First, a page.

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More and more I am seeing an effect where pngs are loaded into a series of DIVs (or one div) and then sequenced though frame by frame either based on button click or based on scroll. I've tried to peek at the code, and I understand that javascript is doing the heavy lifting, but I'm still a bit lost, are there any tutorials on this technique? examples?

example of animation (multiple div) http://atanaiplus.cz/index_en.html:

example of animation (one div): http://www.hyundai-veloster.eu/

example of scrolling animation: http://discover.store.sony.com/tablet/#design/ergonomics

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2 Answers

up vote 4 down vote accepted

you just want to swap out the src attribute using a setInterval timer

var myAnim = setInterval(function(){
  $(".myImageHolder").attr('src', nextImage);
}, 42);

The trick is how you generate nextImage. This largely depends on the naming conventions of your images, or which direction you wish the animation to run in

Update

Or use a plugin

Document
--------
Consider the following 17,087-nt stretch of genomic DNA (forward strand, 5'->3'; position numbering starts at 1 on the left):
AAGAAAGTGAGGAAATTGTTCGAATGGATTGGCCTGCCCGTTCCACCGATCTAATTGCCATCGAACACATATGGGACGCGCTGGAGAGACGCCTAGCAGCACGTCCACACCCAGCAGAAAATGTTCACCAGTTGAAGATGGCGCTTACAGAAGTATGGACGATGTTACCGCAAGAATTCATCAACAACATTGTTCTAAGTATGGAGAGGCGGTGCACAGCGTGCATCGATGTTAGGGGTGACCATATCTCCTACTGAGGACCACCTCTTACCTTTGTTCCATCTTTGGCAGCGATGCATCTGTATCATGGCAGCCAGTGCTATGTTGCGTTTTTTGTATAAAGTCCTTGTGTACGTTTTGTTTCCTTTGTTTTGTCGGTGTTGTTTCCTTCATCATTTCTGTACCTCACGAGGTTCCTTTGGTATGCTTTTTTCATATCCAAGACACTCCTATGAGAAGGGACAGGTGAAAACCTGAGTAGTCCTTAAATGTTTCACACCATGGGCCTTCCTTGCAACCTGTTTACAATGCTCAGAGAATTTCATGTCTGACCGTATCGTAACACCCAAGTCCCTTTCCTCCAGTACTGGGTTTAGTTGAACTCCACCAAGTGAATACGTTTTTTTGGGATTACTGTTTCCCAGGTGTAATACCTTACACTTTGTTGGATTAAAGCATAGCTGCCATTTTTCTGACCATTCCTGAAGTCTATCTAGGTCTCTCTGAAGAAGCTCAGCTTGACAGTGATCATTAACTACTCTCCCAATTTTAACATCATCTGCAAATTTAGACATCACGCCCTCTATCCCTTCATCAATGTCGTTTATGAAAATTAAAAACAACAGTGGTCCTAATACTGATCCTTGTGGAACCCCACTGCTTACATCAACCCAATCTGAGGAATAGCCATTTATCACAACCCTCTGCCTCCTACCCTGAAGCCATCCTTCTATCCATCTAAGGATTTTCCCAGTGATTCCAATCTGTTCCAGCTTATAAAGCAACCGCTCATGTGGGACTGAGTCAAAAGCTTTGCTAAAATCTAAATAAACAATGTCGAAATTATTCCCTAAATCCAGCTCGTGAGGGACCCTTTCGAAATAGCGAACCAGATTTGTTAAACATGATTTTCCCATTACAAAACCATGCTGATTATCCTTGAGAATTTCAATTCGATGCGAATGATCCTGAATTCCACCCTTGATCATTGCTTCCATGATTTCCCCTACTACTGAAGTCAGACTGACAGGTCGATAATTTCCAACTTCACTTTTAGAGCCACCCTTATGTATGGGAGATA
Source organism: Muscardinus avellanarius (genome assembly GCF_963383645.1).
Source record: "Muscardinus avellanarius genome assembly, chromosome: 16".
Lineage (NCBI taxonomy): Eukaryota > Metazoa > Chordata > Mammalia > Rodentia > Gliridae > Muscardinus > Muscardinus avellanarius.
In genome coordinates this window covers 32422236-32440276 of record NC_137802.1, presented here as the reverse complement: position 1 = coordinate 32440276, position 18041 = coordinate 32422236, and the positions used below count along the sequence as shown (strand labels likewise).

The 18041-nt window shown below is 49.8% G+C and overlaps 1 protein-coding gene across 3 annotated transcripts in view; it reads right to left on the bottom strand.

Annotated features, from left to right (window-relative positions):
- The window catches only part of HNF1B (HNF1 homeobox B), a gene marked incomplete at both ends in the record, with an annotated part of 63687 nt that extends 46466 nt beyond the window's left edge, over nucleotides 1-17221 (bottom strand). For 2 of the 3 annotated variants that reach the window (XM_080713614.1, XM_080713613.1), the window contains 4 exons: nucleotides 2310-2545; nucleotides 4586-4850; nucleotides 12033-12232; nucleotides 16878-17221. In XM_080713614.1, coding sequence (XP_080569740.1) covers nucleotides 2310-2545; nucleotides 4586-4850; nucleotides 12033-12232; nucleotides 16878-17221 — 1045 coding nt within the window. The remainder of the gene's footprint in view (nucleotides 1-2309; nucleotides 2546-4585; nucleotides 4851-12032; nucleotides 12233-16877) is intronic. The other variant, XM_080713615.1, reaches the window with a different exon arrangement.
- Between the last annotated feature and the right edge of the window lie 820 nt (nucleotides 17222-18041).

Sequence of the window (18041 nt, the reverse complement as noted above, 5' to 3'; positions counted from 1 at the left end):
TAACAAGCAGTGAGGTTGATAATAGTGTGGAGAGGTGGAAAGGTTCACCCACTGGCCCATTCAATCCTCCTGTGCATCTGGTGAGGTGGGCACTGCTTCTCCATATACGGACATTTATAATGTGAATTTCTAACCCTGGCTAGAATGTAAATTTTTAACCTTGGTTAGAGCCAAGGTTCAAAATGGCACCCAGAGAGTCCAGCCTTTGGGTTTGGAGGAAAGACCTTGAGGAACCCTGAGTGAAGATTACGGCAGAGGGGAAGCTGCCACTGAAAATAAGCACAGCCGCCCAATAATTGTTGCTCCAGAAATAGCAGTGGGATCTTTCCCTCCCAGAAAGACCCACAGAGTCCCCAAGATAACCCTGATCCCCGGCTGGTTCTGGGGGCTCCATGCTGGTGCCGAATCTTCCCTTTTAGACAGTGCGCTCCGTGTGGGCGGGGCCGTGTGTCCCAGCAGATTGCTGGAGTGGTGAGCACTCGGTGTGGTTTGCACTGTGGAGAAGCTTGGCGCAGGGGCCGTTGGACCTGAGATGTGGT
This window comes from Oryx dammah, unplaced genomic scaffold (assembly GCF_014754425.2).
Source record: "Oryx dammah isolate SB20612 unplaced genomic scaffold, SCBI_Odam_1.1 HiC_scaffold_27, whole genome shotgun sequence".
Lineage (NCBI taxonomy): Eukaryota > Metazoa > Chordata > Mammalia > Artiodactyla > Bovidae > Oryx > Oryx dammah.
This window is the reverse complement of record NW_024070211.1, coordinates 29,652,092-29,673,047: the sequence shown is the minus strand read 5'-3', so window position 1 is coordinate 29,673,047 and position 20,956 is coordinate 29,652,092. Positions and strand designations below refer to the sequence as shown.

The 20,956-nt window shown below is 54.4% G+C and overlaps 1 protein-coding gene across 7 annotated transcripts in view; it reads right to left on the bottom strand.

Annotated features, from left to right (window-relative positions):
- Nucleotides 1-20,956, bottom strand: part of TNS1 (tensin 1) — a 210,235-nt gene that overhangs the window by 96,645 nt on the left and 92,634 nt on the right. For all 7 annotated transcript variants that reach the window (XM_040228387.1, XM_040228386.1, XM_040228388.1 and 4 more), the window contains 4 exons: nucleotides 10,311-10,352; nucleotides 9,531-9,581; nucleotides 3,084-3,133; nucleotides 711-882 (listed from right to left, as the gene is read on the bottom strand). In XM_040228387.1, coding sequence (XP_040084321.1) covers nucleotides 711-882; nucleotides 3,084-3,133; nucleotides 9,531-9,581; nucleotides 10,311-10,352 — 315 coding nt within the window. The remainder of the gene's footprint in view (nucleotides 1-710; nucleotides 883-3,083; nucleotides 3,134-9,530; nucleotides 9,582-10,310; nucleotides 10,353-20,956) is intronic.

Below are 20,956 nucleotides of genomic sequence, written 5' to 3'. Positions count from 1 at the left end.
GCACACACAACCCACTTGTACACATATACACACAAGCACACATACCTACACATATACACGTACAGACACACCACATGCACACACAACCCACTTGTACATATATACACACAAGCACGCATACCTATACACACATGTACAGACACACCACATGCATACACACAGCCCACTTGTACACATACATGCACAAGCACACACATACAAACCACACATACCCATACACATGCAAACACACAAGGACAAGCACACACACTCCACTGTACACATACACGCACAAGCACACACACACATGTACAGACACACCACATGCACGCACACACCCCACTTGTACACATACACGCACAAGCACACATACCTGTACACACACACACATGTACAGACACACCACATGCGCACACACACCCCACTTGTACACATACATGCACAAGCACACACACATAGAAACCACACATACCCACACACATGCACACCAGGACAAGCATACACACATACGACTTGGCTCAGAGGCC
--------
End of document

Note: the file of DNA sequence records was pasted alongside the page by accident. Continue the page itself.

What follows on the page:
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yeah the thing about spritely is that the image sequence is a actually one big image, that is being moved around to crate an animation. I don't really think that would work for a larger more complex image sequence. –  user379468 Mar 12 '12 at 15:37
    
Yeah, the file size would be HUGE. –  Diodeus Mar 12 '12 at 15:40
1  
well, probably smaller cumulatively than all of the individual images –  Mild Fuzz Mar 12 '12 at 15:43
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Perhaps instead of switching between different images, use the spriting technique described in this question: How to show animated image from PNG image using javascript? [ like gmail ]

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I haven't got the rep to comment on other answers yet, but in response to the file size problem: If you have to load all of the images anyway, you're already committed to sending that data- by bundling the images into a sprite you at least save on HTTP overhead. You also get the benefit of being able to start the animation as soon as the image loads, not having to check all the images separately. –  Zugbo Mar 12 '12 at 15:43
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That may be true, but I think there are other reason why it's not optimal. Moving around an image that is 10,000 by 10,000 is far more expensive to render than to toggle visibility or swap the name of an image in the div ... –  user379468 Mar 12 '12 at 15:52
    
You have to weigh file-size against the number of HTTP requests. If your images don't have to be fully transaprent, you could sprite them into a large JPEG....but if they need to be PNG-24's, that would get pretty freakin' huge to combine them all together. HTTP requests might be more worth it. –  Marcy Sutton May 17 '13 at 20:18
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